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Old 14th January 2013, 10:50 AM   #8071
DF96 is offline DF96  England
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F-M curves don't describe anyone's hearing. They describe the average of a large number of people. One may suppose that most people will have an individual curve which will not depart too far from the average, but without data this is speculation. Presumably they were obtained under circumstances designed to get the data they were after, so a direct read-across into domestic music listening may be unwise.

Our ears/brains adjust to the situation we are in. This adjustment aids listening to music, but would disrupt F-M type measurements so they may have taken steps to confuse the adjustment process. Therefore it is plausible to suggest that a loudness control need not modify the response as much as F-M would imply. The fact that such controls have been out of fashion for some time supports this; if they were essential they would be provided.

The situation could be looked at from the opposite point of view. At a particular volume level we are used to hearing sound with a particular frequency response. Artificially disturbing this volume/frequency association might create superficially clearer sound but with the risk of increased listening fatigue - it sounds 'unnatural'.
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Old 14th January 2013, 11:17 AM   #8072
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I recently bought a cheap Hitachi TV . I have a little FM transmitter and use headphones with it ( legal now ) . It sounds rather good and is available 2 streets away at 107.4 MHz ( careful what I watch , it was in French last night ) . Even with very comfortable but low grade headphones it outperforms the TV speakers . Like many TV's it has a built in graph equalizer . I have to say it turns dreadful into very usable . The curve chosen has a slight suck out at 1.5 kHz and boost to the bass in a nice curve . The upper bands I keep flat . One good test of a hi fi is that EQ doesn't make it better . I often build a slight EQ tweak into RIAA to allow 25 to 100 uS . It is so easy to do and will not screw up the circuit purity . My RIAA is active 3180 + 318 , passive 75 uS . Tweak-able 50 uS ( 75 uS ) in an FM turner might be useful . I want at some time to build an all passive RIAA/78 phono stage . Not because passive is best as I suspect what I do is the better way . No , because 78 EQ is then relatively easy . I did do one for my design . It took weeks to calculate how best to do all the active arrangements ( how to make it simple and accurate ) . The big surprise is proper 78 EQ makes a world of difference if the 78 has usable grooves ( Expert PU's make special styli to find un-played part sof the groove) . Wrong EQ is just that and seldom does any good except if Lo Fi or gross problems . Correct EQ is like colour adjustment , if can be stunningly different ( phase shift perhaps ? ) .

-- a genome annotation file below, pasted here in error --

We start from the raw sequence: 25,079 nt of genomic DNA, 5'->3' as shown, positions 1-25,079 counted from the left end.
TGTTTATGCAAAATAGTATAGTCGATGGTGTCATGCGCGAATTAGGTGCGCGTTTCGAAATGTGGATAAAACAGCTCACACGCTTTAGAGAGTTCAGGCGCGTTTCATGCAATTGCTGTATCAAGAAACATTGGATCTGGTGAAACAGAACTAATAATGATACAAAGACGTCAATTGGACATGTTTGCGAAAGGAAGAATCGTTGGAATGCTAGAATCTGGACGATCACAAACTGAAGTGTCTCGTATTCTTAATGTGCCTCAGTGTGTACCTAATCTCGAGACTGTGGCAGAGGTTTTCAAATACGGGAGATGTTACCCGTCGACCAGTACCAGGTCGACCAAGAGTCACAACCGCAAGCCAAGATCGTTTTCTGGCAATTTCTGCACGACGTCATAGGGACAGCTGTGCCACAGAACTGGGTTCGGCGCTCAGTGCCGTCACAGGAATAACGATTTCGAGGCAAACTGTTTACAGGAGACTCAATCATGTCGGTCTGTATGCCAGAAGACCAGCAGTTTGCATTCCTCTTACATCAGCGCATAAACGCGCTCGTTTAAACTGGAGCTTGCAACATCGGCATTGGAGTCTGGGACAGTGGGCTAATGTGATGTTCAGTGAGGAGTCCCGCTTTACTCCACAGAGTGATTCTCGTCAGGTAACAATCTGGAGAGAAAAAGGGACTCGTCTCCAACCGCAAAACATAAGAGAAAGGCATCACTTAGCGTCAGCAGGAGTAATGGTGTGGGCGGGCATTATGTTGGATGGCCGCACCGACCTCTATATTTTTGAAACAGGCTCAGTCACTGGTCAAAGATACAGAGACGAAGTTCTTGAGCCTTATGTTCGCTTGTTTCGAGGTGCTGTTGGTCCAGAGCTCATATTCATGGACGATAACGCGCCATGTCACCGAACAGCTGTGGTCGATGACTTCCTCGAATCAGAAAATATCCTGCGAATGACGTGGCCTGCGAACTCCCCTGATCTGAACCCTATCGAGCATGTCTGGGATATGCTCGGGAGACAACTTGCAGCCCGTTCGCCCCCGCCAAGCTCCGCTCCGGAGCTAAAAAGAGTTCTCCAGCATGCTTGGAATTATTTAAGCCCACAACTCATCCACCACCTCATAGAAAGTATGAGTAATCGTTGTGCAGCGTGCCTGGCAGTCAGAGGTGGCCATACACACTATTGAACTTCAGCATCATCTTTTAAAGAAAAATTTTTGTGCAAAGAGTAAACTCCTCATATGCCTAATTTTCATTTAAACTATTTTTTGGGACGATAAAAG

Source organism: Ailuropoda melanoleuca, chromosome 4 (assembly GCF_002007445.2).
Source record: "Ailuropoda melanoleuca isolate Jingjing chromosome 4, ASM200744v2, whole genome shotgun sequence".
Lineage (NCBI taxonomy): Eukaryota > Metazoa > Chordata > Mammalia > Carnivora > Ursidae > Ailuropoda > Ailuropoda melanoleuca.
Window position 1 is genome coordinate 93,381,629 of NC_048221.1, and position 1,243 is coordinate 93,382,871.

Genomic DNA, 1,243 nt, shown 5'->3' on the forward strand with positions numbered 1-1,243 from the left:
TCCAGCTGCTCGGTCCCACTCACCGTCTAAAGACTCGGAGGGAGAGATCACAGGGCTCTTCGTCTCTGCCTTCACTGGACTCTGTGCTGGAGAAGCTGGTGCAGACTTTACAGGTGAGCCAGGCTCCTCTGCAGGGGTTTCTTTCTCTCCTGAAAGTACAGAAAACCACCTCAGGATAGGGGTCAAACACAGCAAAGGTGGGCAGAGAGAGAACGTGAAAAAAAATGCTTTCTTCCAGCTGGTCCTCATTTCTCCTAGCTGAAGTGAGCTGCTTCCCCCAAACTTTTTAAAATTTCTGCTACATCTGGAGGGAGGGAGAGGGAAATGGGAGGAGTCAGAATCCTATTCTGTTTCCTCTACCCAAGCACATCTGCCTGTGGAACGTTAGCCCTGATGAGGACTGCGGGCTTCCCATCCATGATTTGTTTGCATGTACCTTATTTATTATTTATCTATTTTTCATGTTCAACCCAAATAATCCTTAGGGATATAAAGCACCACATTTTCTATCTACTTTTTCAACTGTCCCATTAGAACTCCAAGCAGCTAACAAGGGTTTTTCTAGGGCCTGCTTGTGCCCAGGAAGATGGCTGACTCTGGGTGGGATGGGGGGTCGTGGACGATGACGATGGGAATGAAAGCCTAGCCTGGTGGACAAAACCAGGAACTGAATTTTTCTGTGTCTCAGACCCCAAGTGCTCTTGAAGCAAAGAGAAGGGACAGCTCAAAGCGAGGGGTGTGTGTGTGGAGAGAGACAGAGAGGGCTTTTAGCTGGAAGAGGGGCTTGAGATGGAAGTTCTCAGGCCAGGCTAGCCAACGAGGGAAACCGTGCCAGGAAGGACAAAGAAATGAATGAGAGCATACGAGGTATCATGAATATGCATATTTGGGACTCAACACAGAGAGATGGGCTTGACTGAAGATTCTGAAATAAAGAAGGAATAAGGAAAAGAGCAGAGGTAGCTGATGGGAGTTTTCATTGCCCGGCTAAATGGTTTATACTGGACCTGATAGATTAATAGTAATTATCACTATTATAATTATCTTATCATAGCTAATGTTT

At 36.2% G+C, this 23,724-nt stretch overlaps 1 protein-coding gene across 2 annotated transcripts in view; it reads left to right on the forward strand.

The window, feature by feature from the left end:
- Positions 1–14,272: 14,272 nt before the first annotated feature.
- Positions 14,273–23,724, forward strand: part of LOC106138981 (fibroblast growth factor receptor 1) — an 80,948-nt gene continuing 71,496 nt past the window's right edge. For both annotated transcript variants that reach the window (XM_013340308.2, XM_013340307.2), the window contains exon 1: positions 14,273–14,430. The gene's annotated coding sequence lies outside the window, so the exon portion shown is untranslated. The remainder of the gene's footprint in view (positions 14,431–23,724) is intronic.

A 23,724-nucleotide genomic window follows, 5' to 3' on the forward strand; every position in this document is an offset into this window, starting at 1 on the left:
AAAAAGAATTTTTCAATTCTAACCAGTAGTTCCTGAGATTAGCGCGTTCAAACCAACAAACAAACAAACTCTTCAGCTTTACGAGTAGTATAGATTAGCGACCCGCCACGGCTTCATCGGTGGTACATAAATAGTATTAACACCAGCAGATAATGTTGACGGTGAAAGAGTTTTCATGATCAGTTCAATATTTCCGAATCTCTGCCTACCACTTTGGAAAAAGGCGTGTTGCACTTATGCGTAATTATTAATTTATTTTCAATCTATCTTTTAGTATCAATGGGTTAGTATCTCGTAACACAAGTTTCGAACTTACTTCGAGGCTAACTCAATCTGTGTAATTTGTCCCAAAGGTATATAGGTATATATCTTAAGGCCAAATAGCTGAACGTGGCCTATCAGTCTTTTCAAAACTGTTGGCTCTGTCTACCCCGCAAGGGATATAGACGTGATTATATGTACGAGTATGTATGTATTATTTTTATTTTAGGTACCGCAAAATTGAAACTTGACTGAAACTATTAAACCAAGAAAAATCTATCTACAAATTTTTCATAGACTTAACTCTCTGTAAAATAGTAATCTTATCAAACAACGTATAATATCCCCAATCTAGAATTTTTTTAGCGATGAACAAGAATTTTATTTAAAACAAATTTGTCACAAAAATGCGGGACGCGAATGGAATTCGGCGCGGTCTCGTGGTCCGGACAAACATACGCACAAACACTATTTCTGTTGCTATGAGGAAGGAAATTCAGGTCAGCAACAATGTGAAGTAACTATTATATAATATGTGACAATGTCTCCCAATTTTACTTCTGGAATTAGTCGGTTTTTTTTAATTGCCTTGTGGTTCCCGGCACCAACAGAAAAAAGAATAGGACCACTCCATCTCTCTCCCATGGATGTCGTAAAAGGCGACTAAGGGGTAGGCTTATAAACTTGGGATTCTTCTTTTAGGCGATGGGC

CURVES OF OLD RECORDS
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Old 14th January 2013, 12:37 PM   #8073
a.wayne is offline a.wayne  United States
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Originally Posted by dvv View Post
Gentlemen, thank you for your musings, but I'd like a straight yes or no answer.

Do you think Fletcher-Munson curves more or less precisely describe our hearing at lower and higher levels?

Talking about speaker linearity is truly evading the point, as its linearity is assumed. If it changes its tonal balance with changes of volume, then it hasn't been properly designed, something is amiss.

FYI my speakers do not change their tonal balance with change of volume, the louder it goes, the more of the same you get. Given the minscule dimensions of my room, they usually work at low levels.

Post 8034,8035.........
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Old 14th January 2013, 03:59 PM   #8074
RNMarsh is offline RNMarsh  United States
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Gentlemen, thank you for your musings, but I'd like a straight yes or no answer.

Do you think Fletcher-Munson curves more or less precisely describe our hearing at lower and higher levels?

.

No. It is One aspect.
-RNMarsh
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Old 14th January 2013, 04:14 PM   #8075
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No. It is One aspect.
-RNMarsh
Right. How people in experiments perceived sinusoidal sounds of different frequencies as equally loud. It does not answer the question, how to measure subjective ratio in loudness of 2 sounds. It may be easy to tell how close by loudness are 2 identical sounds to each other, but how to tell if they differ subjectively 2, or 3 times?
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Old 14th January 2013, 04:22 PM   #8076